Therefore, is a smooth function of . Thus, we can use a second order Taylor approximation of as a function of
to estimate the value of the leastsquares residual of
with the th feature removed (). In particular,Since the leastsquares solution corresponds to a minima of , we must have . Therefore,
A little algebra shows that
In other words, is the square of the norm of (the th column of ). If we divide the by , then each column of the resulting matrix has unit norm. If we replace by this new, normalized matrix, then
Thus, in this case, the magnitude of a feature indicates how much removing that feature increases the leastsquare residual. This is exactly what our sparse regression algorithm does. The above argument proves the following critical result:
Theorem: if is a leastsquares solution to , and if each column of has a unit norm, then the LIF of corresponds to the solution of equation 16.
We should note, however, that the LIF under our importance metric may not be optimal, in the sense that the residual of the leastsquares solution without the LIF is as small as possible. Let us define the optimal importance of a feature, , as follows:
(17) 
The LIF with optimal importance is the feature, , that gives the smallest residual if we resolve the leastsquares problem subject to the constraint . In other words,
(18) 
Recall that in RFE, after we identify the LIF, we resolve the leastsquares problem without the LIF. Thus, the LIF under optimal importance is the feature of the candidate solution, , such that the residual of the next candidate solution is as small as possible.
The LIF under our importance metric is not necessarily the LIF under optimal importance. In equation 16, we remove the th component but keep the others fixed. By contrast, in equation 18, we remove the th feature and allow the others to change. In particular, the solution to equation 17 may not be . With that said, evaluating a feature’s optimal importance requires a leastsquares solve. Therefore, if our library contains terms, then RFE using optimal importance requires leastsquares solves. For anything other than a tiny library, such an approach is computationally impractical. By contrast, RFE using our importance metric requires just leastsquares solves. Further, since our importance metric is based on the second order Taylor expansion of the residual, it should approximate optimal importance. Thus, in most cases, we expect the LIF under our importance metric (equation 16) to be the LIF under optimal importance (equation 18).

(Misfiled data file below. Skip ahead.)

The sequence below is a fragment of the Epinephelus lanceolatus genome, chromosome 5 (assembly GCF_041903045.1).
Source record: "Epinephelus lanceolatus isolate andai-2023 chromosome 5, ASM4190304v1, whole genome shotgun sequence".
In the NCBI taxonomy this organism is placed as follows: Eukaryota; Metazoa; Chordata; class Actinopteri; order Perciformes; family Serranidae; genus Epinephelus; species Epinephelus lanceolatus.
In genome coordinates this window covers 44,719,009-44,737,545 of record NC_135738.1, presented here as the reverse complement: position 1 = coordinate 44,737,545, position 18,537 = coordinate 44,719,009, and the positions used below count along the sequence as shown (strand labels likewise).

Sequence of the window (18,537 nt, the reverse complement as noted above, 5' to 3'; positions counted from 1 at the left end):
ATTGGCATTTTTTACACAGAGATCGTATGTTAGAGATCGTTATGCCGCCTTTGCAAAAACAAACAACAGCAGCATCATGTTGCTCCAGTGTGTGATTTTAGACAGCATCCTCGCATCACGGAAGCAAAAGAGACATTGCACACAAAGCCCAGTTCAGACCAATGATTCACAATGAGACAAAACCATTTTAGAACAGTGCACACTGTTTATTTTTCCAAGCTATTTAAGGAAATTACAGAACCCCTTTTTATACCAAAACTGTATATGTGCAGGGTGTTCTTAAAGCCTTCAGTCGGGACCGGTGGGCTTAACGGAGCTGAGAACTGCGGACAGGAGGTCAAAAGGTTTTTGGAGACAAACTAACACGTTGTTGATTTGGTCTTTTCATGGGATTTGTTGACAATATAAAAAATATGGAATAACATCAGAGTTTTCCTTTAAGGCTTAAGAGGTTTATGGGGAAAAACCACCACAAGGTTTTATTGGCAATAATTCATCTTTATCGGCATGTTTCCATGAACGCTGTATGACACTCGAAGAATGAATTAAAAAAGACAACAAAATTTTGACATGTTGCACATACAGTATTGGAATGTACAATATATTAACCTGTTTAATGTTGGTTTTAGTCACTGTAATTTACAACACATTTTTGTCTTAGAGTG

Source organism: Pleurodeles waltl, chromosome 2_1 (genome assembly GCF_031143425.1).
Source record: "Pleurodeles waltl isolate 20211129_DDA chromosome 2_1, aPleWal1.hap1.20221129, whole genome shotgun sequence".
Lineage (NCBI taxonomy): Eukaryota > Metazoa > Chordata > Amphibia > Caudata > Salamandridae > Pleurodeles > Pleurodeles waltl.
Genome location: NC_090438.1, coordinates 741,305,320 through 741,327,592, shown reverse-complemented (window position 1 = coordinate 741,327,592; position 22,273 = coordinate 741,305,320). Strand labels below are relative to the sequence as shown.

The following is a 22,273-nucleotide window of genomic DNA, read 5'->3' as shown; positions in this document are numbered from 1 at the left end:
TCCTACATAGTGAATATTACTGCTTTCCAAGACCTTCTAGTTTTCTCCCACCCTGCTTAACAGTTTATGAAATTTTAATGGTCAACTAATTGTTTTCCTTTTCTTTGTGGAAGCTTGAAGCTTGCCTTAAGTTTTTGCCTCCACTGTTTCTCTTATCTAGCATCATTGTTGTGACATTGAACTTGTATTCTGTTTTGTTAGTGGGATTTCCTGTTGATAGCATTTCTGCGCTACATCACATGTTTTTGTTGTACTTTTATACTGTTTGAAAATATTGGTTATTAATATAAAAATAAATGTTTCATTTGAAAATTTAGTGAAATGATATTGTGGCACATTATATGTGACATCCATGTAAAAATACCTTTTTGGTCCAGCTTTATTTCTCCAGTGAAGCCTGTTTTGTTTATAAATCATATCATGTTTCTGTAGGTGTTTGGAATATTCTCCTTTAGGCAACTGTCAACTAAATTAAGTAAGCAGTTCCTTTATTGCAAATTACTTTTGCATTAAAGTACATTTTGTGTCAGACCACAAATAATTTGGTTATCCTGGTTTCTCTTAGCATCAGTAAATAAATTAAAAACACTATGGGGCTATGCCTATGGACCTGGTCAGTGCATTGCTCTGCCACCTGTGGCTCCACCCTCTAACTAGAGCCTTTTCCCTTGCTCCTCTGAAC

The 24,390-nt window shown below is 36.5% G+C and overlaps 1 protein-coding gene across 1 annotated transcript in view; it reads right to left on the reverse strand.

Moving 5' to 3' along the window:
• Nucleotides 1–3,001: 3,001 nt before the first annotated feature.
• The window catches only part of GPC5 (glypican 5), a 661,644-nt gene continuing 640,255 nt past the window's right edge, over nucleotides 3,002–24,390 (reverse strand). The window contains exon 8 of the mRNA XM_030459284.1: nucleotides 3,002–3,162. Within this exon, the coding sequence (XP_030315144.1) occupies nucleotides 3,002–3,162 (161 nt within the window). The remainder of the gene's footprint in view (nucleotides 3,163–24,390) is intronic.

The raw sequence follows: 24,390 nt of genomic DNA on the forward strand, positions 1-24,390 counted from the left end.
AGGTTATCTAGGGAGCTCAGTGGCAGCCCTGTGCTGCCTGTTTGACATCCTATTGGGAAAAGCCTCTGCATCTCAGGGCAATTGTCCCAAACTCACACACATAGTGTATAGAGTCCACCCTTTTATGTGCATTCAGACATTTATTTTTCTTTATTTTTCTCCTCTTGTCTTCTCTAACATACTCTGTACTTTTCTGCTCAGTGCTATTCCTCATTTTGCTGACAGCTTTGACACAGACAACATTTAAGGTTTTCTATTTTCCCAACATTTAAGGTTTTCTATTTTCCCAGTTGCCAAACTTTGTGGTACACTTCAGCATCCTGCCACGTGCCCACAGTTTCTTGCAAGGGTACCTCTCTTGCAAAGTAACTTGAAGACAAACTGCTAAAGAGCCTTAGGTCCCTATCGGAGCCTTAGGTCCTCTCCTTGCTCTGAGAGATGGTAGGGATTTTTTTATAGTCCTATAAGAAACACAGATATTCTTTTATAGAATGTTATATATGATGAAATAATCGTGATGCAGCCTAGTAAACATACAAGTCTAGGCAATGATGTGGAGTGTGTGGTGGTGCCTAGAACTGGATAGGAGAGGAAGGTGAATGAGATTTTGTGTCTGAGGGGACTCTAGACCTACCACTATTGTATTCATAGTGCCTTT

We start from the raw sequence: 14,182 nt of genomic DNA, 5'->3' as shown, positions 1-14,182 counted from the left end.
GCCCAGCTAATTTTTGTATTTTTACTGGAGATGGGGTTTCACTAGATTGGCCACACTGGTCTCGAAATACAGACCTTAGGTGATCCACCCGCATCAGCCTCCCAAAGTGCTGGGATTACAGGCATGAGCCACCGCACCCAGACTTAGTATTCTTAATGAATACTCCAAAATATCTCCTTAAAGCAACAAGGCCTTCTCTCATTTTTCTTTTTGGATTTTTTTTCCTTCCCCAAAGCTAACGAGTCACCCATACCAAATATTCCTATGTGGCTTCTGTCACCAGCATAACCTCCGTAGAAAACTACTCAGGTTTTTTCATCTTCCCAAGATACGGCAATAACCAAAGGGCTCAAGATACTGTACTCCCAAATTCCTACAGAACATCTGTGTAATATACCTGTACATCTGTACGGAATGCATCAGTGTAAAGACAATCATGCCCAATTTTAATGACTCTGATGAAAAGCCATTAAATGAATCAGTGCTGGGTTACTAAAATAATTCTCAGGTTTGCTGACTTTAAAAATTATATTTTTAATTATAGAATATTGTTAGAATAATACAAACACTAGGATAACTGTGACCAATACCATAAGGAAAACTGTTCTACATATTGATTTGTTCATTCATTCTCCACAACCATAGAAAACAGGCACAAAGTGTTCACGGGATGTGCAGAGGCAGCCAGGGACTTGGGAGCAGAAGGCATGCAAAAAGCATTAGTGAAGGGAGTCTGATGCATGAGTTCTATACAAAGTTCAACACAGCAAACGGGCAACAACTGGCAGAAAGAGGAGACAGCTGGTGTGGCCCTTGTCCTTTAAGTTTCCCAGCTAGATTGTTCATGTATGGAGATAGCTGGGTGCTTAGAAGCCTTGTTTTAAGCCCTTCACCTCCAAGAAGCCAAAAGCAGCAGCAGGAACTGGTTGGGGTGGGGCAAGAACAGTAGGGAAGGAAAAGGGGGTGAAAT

5.2 Results
Picking the Number of Data Points: In most experiments, we somewhat arbitrarily use data points. However, we do not claim PDEREAD needs this many data points to work. In particular, PDEREAD works quite well even if is far smaller than . For example, in section 4.2, we demonstrate that PDEREAD discovers Burgers’ equation with % noise using just data points. Further, PDEREAD discovers Burgers’ equation with up to % noise using just data points.